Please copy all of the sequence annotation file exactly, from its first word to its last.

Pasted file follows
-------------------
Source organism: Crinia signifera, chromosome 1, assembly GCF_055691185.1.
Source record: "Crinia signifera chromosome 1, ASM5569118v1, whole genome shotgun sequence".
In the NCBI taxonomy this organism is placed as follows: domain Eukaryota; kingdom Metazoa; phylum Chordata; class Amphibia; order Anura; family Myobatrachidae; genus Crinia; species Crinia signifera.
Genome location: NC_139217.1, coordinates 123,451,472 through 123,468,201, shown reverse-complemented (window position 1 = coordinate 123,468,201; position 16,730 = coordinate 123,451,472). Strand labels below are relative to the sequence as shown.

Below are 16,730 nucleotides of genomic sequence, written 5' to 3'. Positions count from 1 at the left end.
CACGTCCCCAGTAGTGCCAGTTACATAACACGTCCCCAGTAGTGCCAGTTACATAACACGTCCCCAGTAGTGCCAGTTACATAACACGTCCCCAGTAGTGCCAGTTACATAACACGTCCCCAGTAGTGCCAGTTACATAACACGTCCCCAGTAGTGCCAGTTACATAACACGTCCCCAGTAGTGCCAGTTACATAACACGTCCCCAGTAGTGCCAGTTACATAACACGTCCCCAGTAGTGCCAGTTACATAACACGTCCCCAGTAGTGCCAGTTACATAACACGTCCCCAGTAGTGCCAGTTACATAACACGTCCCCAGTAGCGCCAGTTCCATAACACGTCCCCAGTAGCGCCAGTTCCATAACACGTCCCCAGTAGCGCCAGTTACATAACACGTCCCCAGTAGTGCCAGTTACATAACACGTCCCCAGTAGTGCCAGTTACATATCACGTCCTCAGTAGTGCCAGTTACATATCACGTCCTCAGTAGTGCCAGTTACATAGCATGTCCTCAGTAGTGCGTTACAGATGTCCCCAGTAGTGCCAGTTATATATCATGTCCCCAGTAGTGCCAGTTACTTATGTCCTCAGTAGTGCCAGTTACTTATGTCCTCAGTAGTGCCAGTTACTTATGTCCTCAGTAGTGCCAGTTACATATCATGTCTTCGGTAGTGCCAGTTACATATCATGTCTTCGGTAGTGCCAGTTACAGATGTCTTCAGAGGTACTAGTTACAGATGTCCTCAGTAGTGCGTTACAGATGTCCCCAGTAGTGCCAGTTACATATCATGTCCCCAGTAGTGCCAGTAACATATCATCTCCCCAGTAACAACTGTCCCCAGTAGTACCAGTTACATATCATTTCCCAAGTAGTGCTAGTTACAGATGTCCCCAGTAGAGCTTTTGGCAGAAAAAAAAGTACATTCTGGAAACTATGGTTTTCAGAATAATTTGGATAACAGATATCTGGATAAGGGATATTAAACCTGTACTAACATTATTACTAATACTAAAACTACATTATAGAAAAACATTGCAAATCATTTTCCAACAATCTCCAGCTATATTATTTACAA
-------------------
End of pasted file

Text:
Source organism: Crinia signifera, chromosome 1, assembly GCF_055691185.1.
Source record: "Crinia signifera chromosome 1, ASM5569118v1, whole genome shotgun sequence".
In the NCBI taxonomy this organism is placed as follows: domain Eukaryota; kingdom Metazoa; phylum Chordata; class Amphibia; order Anura; family Myobatrachidae; genus Crinia; species Crinia signifera.
Genome location: NC_139217.1, coordinates 123,451,472 through 123,468,201, shown reverse-complemented (window position 1 = coordinate 123,468,201; position 16,730 = coordinate 123,451,472). Strand labels below are relative to the sequence as shown.

Below are 16,730 nucleotides of genomic sequence, written 5' to 3'. Positions count from 1 at the left end.
CACGTCCCCAGTAGTGCCAGTTACATAACACGTCCCCAGTAGTGCCAGTTACATAACACGTCCCCAGTAGTGCCAGTTACATAACACGTCCCCAGTAGTGCCAGTTACATAACACGTCCCCAGTAGTGCCAGTTACATAACACGTCCCCAGTAGTGCCAGTTACATAACACGTCCCCAGTAGTGCCAGTTACATAACACGTCCCCAGTAGTGCCAGTTACATAACACGTCCCCAGTAGTGCCAGTTACATAACACGTCCCCAGTAGTGCCAGTTACATAACACGTCCCCAGTAGTGCCAGTTACATAACACGTCCCCAGTAGCGCCAGTTCCATAACACGTCCCCAGTAGCGCCAGTTCCATAACACGTCCCCAGTAGCGCCAGTTACATAACACGTCCCCAGTAGTGCCAGTTACATAACACGTCCCCAGTAGTGCCAGTTACATATCACGTCCTCAGTAGTGCCAGTTACATATCACGTCCTCAGTAGTGCCAGTTACATAGCATGTCCTCAGTAGTGCGTTACAGATGTCCCCAGTAGTGCCAGTTATATATCATGTCCCCAGTAGTGCCAGTTACTTATGTCCTCAGTAGTGCCAGTTACTTATGTCCTCAGTAGTGCCAGTTACTTATGTCCTCAGTAGTGCCAGTTACATATCATGTCTTCGGTAGTGCCAGTTACATATCATGTCTTCGGTAGTGCCAGTTACAGATGTCTTCAGAGGTACTAGTTACAGATGTCCTCAGTAGTGCGTTACAGATGTCCCCAGTAGTGCCAGTTACATATCATGTCCCCAGTAGTGCCAGTAACATATCATCTCCCCAGTAACAACTGTCCCCAGTAGTACCAGTTACATATCATTTCCCAAGTAGTGCTAGTTACAGATGTCCCCAGTAGAGCTTTTGGCAGAAAAAAAAGTACATTCTGGAAACTATGGTTTTCAGAATAATTTGGATAACAGATATCTGGATAAGGGATATTAAACCTGTACTAACATTATTACTAATACTAAAACTACATTATAGAAAAACATTGCAAATCATTTTCCAACAATCTCCAGCTATATTATTTACAA